Tag Archives: Darfur

Darfur: HRW for “gradual withdrawal”

‘The proposal by the United Nations and the African Union to limit the UN’s protection role in Sudan threatens the safety and security of civilians in Darfur, Human Rights Watch said today. In a new report that the Security Council is expected to discuss on March 17, 2020, the UN secretary-general and the AU commission chairperson proposed excluding “physical protection” of civilians from the mandate for a follow-on political and peacebuilding mission in Sudan.

When authorizing a new countrywide mission for Sudan, the Security Council should include armed police units that could protect civilians, quick reaction peacekeepers to respond to threats as they arise, and mobile human rights monitoring teams based in Darfur, Human Rights Watch said.

“Darfur is not like the rest of Sudan,” said Kenneth Roth, executive director of Human Rights Watch. “The UN Security Council should recognize that Darfur requires a far more gradual withdrawal and keep a UN security presence on the ground to actively protect civilians. Past and ongoing violence there means civilians can’t trust Sudanese security forces alone and still look to peacekeepers for protection.”

Image: illustration

Borrell heads to Darfur

The EU top diplomat Josep Borrell will travel to Ethiopia on February 27 to attend the 10th meeting of the African Union – European Union. His visit will continue with bilateral discussions with Ethiopian authorities on Friday, 28 February. Further he will then travel to Sudan, on Saturday, 29 February and Sunday, 1st March.

On Friday, Feburary 27 Borrell will meet the Prime Minister of Ethiopia, Abiy Ahmed to reiterate the EU’s support to his political and economic reform agenda. He will also visit an EU-funded project that aims at Stemming Irregular Migration in Northern and Central Ethiopia (SINCE), as part of the EU’s concrete support in addressing economic and social challenges in the country.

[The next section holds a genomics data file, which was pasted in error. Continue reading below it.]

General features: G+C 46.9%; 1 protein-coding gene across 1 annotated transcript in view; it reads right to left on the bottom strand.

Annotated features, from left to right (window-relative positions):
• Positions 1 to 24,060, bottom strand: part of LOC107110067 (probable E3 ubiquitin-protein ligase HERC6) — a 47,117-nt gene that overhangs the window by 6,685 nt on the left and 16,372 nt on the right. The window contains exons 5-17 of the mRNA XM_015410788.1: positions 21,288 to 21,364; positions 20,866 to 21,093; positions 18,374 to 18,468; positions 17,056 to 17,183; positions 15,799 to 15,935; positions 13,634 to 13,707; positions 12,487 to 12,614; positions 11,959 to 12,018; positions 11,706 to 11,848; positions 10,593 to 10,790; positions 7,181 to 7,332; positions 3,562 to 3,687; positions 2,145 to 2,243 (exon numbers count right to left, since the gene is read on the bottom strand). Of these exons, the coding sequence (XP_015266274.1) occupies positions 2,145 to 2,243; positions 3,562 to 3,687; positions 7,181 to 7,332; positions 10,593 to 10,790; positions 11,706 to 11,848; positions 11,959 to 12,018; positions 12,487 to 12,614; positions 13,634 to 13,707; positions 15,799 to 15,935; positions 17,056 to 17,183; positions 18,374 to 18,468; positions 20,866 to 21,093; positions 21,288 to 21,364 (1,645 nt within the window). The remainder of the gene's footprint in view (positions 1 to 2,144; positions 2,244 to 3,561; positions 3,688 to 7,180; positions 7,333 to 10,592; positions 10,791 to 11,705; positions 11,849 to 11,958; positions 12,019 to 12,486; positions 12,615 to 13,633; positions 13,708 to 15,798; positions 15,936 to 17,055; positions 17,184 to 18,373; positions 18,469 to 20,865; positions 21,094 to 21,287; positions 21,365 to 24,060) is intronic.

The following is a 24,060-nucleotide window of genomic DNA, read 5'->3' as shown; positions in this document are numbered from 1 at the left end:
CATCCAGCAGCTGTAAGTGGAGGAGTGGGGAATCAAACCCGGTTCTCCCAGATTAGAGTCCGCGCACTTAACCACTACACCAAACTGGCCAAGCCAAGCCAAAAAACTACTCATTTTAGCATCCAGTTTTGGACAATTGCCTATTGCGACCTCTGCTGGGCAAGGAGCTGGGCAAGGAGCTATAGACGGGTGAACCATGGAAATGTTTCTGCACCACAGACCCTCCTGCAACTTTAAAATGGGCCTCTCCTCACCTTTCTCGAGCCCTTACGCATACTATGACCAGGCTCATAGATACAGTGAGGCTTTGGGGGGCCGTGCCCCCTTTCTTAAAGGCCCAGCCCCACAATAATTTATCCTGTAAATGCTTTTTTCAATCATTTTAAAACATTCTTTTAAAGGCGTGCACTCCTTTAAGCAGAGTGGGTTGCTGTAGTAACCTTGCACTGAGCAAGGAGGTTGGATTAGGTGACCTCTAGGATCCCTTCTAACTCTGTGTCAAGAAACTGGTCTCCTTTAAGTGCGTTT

On Saturday Borrell will travel to Sudan, where he is going to meet Prime Minister Abdalla Hamdok and the Chairman of the Sovereign Council Abdel Fattah Al-Burhan. There the EU dilomat will bring a message of support to the civilian transition. He will deliver a speech at the University of Khartoum, and meet with Foreign Ministers from member countries of the Intergovernmental Authority for Development (IGAD). On Sunday Borrell will visit a camp for Internally Displaced People (IDPs) in Darfur.

Darfur roadmap towards peace

Sudanese government and nine rebel groups signed an agreement on a roadmap towards ending the protracted conflict in the Darfur region.

The deal outlines different issues the parties will need to negotiate during the latest round of talks in Juba.

“We believe this is an important step,” said Ahmed Mohamed, the chief negotiator on Darfur matters from the Sudan Revolutionary Front or SRF, a coalition of nine rebel groups involved in talks with the Sudanese government.

“This step no doubt will help the process to achieve a lasting peace in Darfur and also it will enable the transitional process in Sudan to move smoothly without hindrances,” Mohamed told AFP.

Among the issues they agreed to be discussed are the root causes of the conflict, the return of refugees and internally displaced people, power sharing and the integration of rebel forces into the national army.

The deal also announces that the Sudanese government will address land issues, such as the issues of the destruction of property during the conflict.

Khartoum has been negotiating with different rebel groups in the capital of South Sudan for two weeks, in the latest round of efforts to end conflicts in Darfur, Blue Nile and South Kordofan.

Rebels in these areas fought violent campaigns against marginalisation by Khartoum under ousted president Omar al-Bashir.

The Darfur fighting broke out in 2003 when ethnic minority rebels took up arms against Bashir’s Arab-dominated government.

MEPs condemn use of force in Sudan

MEPs strongly condemn the excessive use of force by the Sudanese National Intelligence and Security Service (NISS) during the ongoing popular protests against price increases and President Omar al-Bashir’s regime. The Sudanese government recently decided to end subsidies on staple goods in response to aggravating inflation, which is now the second highest in the world at around 122 %.

The European Parliament also deplores the ongoing general repression by the authorities in Sudan, which continue to target activists and human rights defenders, as well as lawyers, teachers, students and doctors.